From socks to car keys, some things just seem to get lost. We may also find we lose our minds or our way. What happens to all that is lost, the tangible and the proverbial? Is there a place where it all ends up? Sarah Beth Durst imagines this place, its items and residents in her latest novel, THE LOST.
Lauren Chase got in her car and just started driving. She was driving away from the imminent bad news about her mother’s cancer and away from her sadness and anger. She kept driving until she was lost and almost out of gas. Finally, she came upon a small, desolate town named, appropriately enough, Lost. Walking across the motel parking lot, Lauren stepped over all manner of seemingly discarded items: cans and clothing, wallets with their contents scattered. She rented a room from a strange young woman and ate a meal at the diner down the street. Everyone she encountered acted oddly, speaking in cryptic sentences. When Lauren finally decides to get back on the road, she finds she is thwarted by a massive dust storm and by the fact that any direction she heads leads her back to Lost.
"This is an entertaining and inventive read with an interesting setting, a couple of emotional wallops and a cliffhanger ending."
Finally, just about out of gas, with no food or cell phone reception, she receives help from a handsome, mysterious and powerful man named Peter, whom the townspeople know as the Finder. It seems Lauren is stuck in Lost until she can discover what it is she lost and recover it. However, the man who the inhabitants rely on to help them, the Missing Man, ran off as soon as he heard Lauren's name. Now, not only is Lauren stuck in Lost, so are all of the people who were waiting for the Missing Man to help them, too. Alone, frightened and with no resources, Lauren meets six-year-old Claire, who --- with her amazing survival skills, along with Peter --- helps Lauren make a home for herself in Lost.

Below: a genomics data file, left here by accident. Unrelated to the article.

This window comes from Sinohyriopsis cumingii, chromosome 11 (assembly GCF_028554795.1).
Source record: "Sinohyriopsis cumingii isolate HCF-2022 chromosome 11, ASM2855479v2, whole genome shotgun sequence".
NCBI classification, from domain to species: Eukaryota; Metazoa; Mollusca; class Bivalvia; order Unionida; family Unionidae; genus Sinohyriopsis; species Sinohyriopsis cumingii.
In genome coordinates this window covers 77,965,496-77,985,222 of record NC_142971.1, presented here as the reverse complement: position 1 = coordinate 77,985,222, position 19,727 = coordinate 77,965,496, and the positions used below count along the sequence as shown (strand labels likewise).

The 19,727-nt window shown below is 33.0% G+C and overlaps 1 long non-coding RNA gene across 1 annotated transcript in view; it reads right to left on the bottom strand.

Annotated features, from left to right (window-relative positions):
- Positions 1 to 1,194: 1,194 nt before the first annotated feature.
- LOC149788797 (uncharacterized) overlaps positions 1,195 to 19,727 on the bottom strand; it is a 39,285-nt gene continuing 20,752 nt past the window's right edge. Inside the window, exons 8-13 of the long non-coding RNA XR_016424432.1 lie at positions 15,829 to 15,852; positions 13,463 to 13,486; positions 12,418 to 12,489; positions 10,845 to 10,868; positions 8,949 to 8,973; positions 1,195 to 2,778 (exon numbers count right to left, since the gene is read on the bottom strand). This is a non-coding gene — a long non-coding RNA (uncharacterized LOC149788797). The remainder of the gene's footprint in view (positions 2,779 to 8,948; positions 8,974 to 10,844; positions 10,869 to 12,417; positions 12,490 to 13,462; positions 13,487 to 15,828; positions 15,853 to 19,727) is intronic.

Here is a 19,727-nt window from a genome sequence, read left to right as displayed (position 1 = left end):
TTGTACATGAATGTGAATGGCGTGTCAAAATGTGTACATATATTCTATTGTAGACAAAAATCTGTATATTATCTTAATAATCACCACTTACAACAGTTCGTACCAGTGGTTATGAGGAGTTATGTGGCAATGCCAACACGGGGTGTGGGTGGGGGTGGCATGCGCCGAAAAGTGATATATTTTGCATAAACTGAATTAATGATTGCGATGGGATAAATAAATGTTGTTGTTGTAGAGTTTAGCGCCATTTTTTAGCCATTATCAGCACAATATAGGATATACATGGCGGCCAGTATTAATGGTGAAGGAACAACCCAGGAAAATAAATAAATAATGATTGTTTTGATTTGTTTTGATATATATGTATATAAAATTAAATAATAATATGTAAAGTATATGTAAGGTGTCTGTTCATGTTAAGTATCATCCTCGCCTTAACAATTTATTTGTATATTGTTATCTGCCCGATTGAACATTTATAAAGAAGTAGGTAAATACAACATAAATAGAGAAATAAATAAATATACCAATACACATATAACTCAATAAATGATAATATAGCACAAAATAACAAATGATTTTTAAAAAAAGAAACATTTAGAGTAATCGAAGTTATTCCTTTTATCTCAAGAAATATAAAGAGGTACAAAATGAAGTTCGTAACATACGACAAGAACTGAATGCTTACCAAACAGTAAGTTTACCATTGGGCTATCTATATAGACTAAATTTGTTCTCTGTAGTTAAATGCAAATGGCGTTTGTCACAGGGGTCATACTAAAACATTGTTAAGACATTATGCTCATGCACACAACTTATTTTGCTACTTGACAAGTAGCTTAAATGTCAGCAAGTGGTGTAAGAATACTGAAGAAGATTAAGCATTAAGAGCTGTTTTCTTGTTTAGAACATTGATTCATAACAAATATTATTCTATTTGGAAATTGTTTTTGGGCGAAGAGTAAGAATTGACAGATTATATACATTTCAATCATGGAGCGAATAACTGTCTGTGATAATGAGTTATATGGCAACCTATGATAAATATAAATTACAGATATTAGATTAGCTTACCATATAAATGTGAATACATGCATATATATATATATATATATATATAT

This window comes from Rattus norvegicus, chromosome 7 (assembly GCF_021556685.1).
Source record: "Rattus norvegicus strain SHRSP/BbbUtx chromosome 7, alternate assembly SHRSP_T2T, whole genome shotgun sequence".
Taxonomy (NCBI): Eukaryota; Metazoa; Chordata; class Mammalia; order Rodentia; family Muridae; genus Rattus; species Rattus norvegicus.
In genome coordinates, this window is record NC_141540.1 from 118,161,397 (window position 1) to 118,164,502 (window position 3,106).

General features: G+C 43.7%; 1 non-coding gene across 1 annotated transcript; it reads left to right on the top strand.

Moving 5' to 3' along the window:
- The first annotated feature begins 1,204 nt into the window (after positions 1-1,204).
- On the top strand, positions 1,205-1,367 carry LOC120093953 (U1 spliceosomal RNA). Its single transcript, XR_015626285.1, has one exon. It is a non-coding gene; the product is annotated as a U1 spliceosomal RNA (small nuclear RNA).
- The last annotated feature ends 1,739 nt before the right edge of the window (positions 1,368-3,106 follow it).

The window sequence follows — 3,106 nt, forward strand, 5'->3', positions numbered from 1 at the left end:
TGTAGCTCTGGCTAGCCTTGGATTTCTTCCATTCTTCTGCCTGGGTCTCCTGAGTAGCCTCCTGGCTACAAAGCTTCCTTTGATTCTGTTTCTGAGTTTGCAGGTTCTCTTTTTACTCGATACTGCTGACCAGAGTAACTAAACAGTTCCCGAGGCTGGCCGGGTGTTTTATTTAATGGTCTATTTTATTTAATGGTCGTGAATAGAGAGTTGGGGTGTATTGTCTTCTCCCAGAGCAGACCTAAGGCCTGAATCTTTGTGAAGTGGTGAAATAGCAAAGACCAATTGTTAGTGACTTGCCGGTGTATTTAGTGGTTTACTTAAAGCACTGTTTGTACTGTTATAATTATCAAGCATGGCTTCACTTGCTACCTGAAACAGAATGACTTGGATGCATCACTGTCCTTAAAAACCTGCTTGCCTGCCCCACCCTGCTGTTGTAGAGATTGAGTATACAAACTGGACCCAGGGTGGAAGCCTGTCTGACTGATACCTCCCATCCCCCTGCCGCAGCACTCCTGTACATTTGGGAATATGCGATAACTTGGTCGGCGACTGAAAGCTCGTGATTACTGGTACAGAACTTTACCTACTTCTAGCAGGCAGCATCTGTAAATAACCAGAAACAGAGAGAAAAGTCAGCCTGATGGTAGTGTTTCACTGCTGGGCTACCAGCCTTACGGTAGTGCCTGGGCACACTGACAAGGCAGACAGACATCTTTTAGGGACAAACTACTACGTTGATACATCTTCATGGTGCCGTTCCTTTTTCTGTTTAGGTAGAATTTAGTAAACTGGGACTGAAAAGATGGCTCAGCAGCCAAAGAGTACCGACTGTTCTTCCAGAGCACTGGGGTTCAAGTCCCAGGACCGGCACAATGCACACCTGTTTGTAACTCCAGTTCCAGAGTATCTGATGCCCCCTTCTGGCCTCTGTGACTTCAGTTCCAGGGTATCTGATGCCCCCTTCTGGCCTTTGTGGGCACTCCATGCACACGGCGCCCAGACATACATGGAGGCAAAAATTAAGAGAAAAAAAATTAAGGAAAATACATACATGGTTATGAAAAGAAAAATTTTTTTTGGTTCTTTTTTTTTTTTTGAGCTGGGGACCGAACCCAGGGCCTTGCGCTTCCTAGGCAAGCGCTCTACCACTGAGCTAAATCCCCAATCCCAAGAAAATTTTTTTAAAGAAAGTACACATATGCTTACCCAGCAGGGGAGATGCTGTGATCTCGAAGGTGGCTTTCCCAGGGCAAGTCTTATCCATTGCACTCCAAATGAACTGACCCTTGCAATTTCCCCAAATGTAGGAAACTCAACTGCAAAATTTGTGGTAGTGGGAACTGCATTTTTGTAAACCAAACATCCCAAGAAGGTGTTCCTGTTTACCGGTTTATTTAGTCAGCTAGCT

As the days go by, Lauren, Claire and Peter become a kind of family. But Lauren still is pulled to her home in California and to her mother. When she discovers a talent for helping the citizens of the town find what they need, she is torn between assisting them and trying to recover her old life. Staying in Lost means staying with Claire and Peter, both of whom she has come to love, but she knows her mother is dying without her back home. When she does manage to get to her mother's side, she learns that the past few months may have been very different from what she believed them to be. Now Lauren must try to learn what world is real and if it is possible to find her true self in either place.
This is an entertaining and inventive read with an interesting setting, a couple of emotional wallops and a cliffhanger ending. Durst's narrative flows smoothly, though sometimes slowly, and the peculiar and puzzling aspects of the story come into sharper focus as it moves forward. Lauren, a character who at the outset avoids complicated emotions, must confront different types of love and hurts, growing in emotionally complicated ways through the novel. Some of the book’s creakiness hopefully will be worked out, resulting in a more well-oiled follow-up in THE MISSING.
THE LOST is nicely conceived and mostly successful plot- and style-wise. Durst's descriptive details, imagination and variety of characters, from the ordinary to the extraordinary, make it a worthwhile read.
Reviewed by Sarah Rachel Egelman on May 30, 2014